Have you driven in Ohio lately? Chances are, you have. And you've probably noticed that our roads are, in a word, terrible. Years of cuts in infrastructure spending have resulted in Ohio having some of the worst roads in the country. We've got potholes that put the moon's craters to shame. We swerve to avoid hitting them and causing damage to our cars. It's like we're all living in a dangerous game of Mario Kart, where if you lose, you might pay out the nose for car repairs.
So how would we as a state fix these rough-looking roads?
Perhaps, maybe ... a tax increase? (Cue screaming.)
Gov. Mike DeWine has proposed an 18-cent gas tax to help pay for our crumbling roads. It'd result in an annual $1.2 billion for roads and bridges. While it may seem like apostasy for a Republican governor to even utter the word "tax," DeWine says this is the only solution that makes sense. Some Republicans in the statehouse have already issued their knee jerk reaction to DeWine's suggestion, and I'm sure that many citizens have done the same.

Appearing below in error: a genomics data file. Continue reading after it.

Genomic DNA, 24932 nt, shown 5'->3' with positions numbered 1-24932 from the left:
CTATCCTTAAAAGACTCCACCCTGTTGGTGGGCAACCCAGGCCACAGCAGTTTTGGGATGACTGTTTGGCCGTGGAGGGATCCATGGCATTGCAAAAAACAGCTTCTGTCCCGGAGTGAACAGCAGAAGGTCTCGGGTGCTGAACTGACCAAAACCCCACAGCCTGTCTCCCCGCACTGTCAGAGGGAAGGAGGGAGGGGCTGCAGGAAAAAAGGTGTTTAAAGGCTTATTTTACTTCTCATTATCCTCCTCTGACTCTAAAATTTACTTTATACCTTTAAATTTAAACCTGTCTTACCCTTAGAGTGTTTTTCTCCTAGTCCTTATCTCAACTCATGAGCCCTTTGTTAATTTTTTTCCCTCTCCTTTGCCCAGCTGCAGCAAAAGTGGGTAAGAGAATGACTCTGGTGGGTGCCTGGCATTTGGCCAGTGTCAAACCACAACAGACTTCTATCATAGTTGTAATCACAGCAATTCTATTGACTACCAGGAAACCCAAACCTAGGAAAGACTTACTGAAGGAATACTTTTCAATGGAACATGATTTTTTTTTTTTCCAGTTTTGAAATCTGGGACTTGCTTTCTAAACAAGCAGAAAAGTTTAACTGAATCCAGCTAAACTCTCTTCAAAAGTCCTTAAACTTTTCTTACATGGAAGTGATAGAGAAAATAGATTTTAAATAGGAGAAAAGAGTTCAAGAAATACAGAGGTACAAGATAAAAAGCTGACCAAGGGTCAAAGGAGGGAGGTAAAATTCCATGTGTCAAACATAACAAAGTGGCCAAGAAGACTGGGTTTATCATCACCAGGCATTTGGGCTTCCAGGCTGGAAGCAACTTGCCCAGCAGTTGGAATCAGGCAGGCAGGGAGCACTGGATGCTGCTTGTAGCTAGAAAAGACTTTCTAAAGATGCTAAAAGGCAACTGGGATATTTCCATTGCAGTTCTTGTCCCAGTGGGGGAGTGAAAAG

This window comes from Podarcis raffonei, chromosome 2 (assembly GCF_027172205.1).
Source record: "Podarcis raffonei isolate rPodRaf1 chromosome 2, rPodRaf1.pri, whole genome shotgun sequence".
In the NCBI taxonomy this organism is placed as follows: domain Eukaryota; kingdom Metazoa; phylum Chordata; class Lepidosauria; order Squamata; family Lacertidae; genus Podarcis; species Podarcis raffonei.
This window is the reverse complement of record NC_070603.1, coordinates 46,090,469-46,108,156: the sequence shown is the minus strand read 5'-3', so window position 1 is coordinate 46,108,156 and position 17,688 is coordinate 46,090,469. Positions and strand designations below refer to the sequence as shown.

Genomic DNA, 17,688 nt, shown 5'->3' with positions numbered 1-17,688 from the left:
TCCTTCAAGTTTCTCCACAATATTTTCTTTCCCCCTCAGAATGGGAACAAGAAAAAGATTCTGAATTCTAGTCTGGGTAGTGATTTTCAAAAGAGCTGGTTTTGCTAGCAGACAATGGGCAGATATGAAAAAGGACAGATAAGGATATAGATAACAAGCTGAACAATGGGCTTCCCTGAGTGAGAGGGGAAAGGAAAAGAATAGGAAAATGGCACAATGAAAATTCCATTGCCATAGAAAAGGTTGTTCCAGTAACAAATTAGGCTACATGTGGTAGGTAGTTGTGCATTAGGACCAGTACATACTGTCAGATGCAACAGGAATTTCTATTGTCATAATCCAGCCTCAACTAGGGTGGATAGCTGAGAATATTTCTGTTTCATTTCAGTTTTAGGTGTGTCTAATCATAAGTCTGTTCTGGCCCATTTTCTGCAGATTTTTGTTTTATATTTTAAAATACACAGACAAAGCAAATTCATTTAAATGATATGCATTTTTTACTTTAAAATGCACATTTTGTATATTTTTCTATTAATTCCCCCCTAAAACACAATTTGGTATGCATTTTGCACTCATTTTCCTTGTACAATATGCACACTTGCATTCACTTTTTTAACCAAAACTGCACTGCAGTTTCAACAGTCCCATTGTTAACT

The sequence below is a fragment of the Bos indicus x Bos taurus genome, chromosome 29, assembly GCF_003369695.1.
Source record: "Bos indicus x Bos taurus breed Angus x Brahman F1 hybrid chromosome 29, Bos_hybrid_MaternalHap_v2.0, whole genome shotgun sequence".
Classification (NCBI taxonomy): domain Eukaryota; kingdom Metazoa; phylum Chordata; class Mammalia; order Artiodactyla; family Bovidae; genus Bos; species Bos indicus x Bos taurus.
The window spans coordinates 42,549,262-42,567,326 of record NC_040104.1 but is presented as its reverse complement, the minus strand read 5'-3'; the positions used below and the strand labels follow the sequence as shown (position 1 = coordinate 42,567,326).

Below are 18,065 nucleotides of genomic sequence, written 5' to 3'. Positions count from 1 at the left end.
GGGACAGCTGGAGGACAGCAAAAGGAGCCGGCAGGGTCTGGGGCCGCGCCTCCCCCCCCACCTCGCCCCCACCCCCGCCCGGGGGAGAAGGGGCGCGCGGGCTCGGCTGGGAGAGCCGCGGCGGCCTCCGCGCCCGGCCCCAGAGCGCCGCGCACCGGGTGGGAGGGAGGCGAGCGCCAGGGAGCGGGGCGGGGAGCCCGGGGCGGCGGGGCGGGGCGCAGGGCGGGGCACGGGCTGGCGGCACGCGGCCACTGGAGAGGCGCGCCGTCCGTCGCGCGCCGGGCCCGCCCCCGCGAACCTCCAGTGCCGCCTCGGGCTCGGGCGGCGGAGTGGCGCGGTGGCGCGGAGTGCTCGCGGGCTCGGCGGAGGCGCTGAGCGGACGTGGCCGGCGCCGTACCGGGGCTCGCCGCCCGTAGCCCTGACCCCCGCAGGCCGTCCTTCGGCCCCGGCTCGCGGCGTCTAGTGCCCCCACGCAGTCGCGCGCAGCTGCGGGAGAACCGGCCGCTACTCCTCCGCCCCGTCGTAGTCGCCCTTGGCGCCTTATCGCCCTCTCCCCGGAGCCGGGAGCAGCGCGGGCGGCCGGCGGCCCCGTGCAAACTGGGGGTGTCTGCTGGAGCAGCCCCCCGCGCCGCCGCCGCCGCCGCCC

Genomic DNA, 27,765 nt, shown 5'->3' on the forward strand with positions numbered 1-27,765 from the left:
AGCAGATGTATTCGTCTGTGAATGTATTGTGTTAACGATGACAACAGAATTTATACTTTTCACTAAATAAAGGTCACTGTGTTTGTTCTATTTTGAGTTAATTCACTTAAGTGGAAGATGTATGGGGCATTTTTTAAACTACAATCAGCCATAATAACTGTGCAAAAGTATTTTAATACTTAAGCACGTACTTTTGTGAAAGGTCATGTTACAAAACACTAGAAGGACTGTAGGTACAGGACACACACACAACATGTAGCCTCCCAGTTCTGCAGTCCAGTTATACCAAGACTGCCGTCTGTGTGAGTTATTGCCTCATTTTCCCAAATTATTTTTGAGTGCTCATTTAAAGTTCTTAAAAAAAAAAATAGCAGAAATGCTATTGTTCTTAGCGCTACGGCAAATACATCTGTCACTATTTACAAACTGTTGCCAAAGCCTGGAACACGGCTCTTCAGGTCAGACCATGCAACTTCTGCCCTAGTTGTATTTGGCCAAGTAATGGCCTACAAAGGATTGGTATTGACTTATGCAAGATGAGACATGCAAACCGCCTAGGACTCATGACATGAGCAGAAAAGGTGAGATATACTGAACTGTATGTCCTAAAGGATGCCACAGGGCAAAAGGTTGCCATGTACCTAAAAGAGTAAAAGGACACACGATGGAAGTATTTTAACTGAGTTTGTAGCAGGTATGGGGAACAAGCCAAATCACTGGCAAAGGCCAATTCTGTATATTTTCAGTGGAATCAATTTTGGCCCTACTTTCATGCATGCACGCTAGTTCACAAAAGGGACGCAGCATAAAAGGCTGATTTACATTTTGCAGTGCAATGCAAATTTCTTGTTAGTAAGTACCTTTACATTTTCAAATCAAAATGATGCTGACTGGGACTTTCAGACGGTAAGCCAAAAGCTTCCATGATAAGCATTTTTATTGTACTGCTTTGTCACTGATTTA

Before anyone grabs the pitchforks and torches to stop this tax from happening, maybe we might try to remember that our taxes pay for many of the services we need and too often take for granted, such as roads and bridges in good condition. (And schools, healthcare, clean water, clean air, police, public transportation, trash pickup, fire fighters, food for the needy, the military ...) And the cost of not taking care of our roads might just be higher than the money we spend paying to maintain them.
Kevin Necessary is the editorial cartoonist for WCPO. His opinions do not represent those of WCPO.